Unemployment was another important factor of society which the liberal reforms attempted to tackle. The did this by introducing Labour exchanges where workers could easily find where work could be found. Part of the National Insurance Act dealt with unemployment; it was a contributory scheme like that from illness from both the worker and the government for which they would receive a payout when unable to find work. However, this payment only lasted for up to 15weeks so if unemployed any longer no help was given. The scheme also only applied to 7 particular jobs; 7 of the most seasonal jobs. It wasn’t designed to deal with long term unemployment so after the great war it suffered greatly as those contributing wasn’t enough to cover those being given money.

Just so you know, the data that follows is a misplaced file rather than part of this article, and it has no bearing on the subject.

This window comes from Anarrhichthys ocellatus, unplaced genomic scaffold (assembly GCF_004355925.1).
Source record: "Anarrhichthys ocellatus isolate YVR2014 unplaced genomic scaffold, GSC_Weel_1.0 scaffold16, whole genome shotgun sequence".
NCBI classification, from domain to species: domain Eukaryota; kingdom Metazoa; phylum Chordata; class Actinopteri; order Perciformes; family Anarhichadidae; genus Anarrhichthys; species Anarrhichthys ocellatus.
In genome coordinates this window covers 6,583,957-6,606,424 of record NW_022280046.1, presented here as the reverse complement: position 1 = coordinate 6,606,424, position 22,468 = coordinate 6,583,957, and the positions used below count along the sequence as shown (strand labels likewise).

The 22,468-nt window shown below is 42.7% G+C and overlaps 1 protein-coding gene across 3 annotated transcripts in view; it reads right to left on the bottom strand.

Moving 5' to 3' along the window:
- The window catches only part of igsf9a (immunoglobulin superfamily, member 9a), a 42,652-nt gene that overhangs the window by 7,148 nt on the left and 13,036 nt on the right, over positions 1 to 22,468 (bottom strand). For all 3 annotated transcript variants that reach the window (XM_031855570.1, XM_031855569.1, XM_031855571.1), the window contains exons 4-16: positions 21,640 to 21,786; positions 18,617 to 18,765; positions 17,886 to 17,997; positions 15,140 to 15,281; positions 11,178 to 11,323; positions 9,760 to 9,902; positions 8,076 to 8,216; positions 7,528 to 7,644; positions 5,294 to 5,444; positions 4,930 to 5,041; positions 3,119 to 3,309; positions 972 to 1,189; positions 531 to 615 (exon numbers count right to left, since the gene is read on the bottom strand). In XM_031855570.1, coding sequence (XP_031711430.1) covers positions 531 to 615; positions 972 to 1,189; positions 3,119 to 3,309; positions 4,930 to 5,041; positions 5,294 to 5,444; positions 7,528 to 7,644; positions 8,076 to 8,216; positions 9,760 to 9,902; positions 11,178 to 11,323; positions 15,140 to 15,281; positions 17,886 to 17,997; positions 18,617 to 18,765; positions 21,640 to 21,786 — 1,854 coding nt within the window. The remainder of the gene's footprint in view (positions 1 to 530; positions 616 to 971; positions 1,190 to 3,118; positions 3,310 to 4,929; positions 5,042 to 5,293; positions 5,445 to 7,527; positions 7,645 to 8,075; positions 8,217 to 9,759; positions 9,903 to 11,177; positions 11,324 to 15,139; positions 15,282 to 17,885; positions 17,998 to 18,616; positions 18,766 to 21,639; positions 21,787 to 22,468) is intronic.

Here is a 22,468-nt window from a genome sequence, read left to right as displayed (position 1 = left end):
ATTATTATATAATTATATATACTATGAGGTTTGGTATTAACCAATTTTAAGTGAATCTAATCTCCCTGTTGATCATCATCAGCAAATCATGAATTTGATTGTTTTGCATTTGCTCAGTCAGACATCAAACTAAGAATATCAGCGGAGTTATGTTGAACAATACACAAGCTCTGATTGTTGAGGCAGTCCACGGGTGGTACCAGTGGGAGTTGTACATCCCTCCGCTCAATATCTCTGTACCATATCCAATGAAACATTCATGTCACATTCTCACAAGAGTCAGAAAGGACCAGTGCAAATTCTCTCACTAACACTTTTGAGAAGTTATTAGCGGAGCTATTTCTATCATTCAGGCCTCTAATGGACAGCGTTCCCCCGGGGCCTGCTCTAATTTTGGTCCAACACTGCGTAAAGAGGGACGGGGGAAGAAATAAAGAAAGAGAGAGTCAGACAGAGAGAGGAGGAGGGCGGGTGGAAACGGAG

The change from the laissez-faire attitude of the government to that of a government addressing the problems which had once been thought of as up to the individual was drastic and greatly more beneficial to people than before. Despite the fact that the reforms didn’t provided enough money for the person to live on they were drastic and greatly more beneficial to people than before. Despite the fact that the reforms didn’t provide enough money for the person to live on they were drastic improvements than what the person would have had to deal with before. There were however many vitally important factors of poverty which had not been tackled by the liberal reforms such as housing, education, and causes of unemployment. The liberal reforms undoubtedly didn’t go far enough to eradicate poverty but the Liberal government only introduced them as a first step on which to add later on after initial dislike if the schemes were overcome. Upper classes were against the idea of paying for those poorer as they thought it wasn’t their responsibility. Some middle and working classes opposed the state interference so the Liberals would have had difficulty trying to introduce more ambitious or radical ideas. Overall, the Liberal reforms went as far as they were able to in tackling poverty without causing uproar among the public but it is certainly the case that additions had to be made before Poverty was tackled.